I acknowledge that comments have been made on the Windsor Framework already. Given the trials and tribulations it caused for both countries, within the relationship with the European Union, it probably has provided a very good framework and path to how I would hope the future UK-EU relationship can be built in terms of both sides looking for how they can deepen and integrate bespoke solutions that would be of benefit to both. Something we have always been very clear on here in Ireland, as an EU member state and as a country that very much sees its future within that context, is that our relationship with the UK is critical on so many levels, and part of that strand is on trade. For many Irish businesses, there is still a lot of residual hangover from Brexit that affects them. I am trying to focus on that side in particular in regard to where the British Government sees that developments can take place and perhaps what it is looking for from the EU in terms of that space. We obviously cannot recreate the union. Perhaps we are not all in agreement, but everybody on this side of the water is in agreement about the awful shame of what happened in Brexit to what was effectively a perfect system for allowing trade between our two islands. How do we get as close to rebuilding that in the context of trade being an EU competency and obviously something that the UK Government wants to do, and I believe probably wants to do as a priority? I will ask the ambassador those two questions and come back to him.
H.E. Mr. Paul Johnston:
On the question of alignment, I think you will have seen, Chair, the Government's so-called retained EU law Bill, which creates a framework that is a natural part of developing our own regulatory framework following the EU exit. It is about ensuring that the UK's laws are fit for purpose, not about lowering standards. It is also a recognition that we will maintain a strong record on workers' rights, environmental protection and, as I mentioned earlier, in the human rights context we are committed to upholding our international obligations, including those in our treaties with the EU. The Bill will set out exactly which EU-derived laws will be sunset at the end of this year so people will be clear about what will change and what will not change. Obviously, we are engaging closely with EU counterparts on the Bill. The balance we seek is that we will now have the ability to set our own rights and standards, including in relation to emerging technologies and challenges but, clearly, the EU remains a massive trading partner for the UK.
Skipping to the third question, therefore, it is very important that we recognise as we take forward our own legislative framework, that the TCA is the world's biggest zero-tariff and zero-quota relationship. It is clearly a different relationship to the one that existed before exit, but we are absolutely committed to developing our trading relationships around the world, while having strong trade and investment relationships across the European Union as well.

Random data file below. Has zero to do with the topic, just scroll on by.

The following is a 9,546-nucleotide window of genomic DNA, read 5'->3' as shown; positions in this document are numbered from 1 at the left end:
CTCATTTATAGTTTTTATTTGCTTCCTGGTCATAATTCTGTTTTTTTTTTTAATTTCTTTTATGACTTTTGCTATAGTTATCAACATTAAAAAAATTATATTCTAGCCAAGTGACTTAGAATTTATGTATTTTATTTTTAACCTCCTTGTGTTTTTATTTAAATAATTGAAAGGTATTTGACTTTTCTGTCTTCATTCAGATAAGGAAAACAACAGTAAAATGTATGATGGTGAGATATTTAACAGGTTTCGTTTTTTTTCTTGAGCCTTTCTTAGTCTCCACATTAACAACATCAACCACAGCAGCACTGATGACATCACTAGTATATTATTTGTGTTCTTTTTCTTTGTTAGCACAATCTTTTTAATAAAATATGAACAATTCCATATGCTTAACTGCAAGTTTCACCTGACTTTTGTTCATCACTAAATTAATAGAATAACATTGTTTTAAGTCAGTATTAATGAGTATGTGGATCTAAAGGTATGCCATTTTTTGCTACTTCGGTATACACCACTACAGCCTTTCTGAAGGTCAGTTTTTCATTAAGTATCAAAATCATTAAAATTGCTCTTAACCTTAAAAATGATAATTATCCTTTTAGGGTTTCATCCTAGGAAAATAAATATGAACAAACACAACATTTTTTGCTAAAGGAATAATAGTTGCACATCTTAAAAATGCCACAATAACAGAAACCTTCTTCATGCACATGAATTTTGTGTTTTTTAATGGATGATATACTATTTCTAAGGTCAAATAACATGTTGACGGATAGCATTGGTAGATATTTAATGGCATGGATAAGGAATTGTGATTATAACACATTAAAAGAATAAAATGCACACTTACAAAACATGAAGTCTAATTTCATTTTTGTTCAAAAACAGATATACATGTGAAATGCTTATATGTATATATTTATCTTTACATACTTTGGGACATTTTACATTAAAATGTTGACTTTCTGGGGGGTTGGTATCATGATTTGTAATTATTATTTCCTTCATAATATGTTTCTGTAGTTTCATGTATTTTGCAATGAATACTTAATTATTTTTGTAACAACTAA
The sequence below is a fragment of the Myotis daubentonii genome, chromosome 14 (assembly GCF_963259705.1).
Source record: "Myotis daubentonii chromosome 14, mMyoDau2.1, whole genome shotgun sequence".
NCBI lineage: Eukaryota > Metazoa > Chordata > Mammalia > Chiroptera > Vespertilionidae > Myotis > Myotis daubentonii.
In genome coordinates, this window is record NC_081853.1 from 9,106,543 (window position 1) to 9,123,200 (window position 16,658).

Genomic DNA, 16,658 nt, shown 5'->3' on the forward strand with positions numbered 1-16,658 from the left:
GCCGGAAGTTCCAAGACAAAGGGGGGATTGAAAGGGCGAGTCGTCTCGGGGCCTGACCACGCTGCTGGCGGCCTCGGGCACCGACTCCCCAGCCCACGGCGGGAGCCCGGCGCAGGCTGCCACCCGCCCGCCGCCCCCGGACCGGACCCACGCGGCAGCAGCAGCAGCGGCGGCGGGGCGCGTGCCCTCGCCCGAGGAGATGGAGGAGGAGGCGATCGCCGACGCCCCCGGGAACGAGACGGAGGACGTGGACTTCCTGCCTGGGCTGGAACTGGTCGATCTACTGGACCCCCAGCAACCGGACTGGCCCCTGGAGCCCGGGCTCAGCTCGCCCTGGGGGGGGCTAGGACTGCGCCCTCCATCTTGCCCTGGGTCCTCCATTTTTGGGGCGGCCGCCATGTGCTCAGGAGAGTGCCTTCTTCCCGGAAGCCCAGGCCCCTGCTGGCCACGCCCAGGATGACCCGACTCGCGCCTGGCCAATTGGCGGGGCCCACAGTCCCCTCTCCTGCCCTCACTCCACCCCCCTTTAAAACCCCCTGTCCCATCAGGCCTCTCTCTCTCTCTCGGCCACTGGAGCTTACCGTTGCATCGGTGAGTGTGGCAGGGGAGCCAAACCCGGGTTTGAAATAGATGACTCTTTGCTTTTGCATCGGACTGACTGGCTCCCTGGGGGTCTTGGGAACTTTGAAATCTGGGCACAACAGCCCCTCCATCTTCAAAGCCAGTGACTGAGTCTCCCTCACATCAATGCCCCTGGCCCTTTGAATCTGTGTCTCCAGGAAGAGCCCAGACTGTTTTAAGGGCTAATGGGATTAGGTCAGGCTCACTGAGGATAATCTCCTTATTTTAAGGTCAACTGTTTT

On the middle question about the Windsor Framework being indicative of a new path and bespoke solutions, I think what was particular about the Windsor Framework was obviously we were recognising the challenges, opportunities and circumstances of Northern Ireland and we found a very particular solution there. Generally, in terms of the future path that we want to follow, if one likes, it is one in which we would very pragmatically but also very constructively look at the range of opportunities in our relationship with the European Union and seek to find ways forward that deliver for us both. That could be working together on Ukraine or on sanctions more generally.
I was struck that the speeches by President von der Leyen, the UK foreign secretary and the Tánaiste on the challenge of China were all similar as regards content and approach. We see opportunities to work together across the field in a meaningful partnership for the future, in full respect of one another's sovereignty.
As it has not been mentioned, I will raise climate change and the European Green Deal that was announced by Ursula von der Leyen. Now that the UK has left the EU, is there much divergence between the UK and the EU in tackling the issue of climate change and reducing greenhouse gas emissions? Does the UK have a different approach now? I would appreciate if the ambassador would tell the committee where he thinks Britain is in that regard.
H.E. Mr. Paul Johnston:
Clearly, the overall imperatives remain the same or if they do not, they have evolved in the same way, that is, there is an imperative to move towards decarbonisation for the sake of protecting the planet and an imperative to move towards much greater energy independence given the Russia-Ukraine situation. For geopolitical and climate reasons, it is an urgent priority for us to balance our economy, move away from dependence on fossil fuels and follow the path of decarbonisation. The UK and the EU will clearly do that in different ways with respect to sovereignty and autonomous policymaking but we will be driven by the same impulses. In various areas we will see opportunities for co-operation in different ways. For example, the UK has rejoined the North Seas Energy Co-operation forum. The Minister, Deputy Ryan, played an important part in taking that forward, including when Ireland was chairing the forum. It is not a UK-EU grouping as such. It is the UK with a number of EU countries working together on energy co-operation. In the fields of energy policy, industrial policy and elsewhere, we will see the UK and the EU, formally speaking, charting their own courses, but being aware that we are working on the single challenge that can legitimately be defined as a global challenge, that is, the challenge of stopping excessive temperature rises and climate change.
Before I bring our engagement to a close, it is always worth noting at a point such as this what the relationship will be in the future. One of the key things is that when the UK was a member of the EU, the ability of Ireland and UK to work together was one of the pronounced parts of membership for both countries. We shared some similar goals and a vision for Europe. Extrapolating the new relationship the UK will have with the EU from that, I see that many of those principles, goals and what we want to see in the future are still very much aligned. It is important from our countries' perspective that we work together in the greater European context H.E. Mr. Johnston outlined clearly today, with respect to the involvement. We share many interests. With Ireland as a member state of the EU and the UK in the position it is in now, a lot can be done for Europe in general in ensuring those views continue to be heard clearly.
I thank the ambassador for his contribution.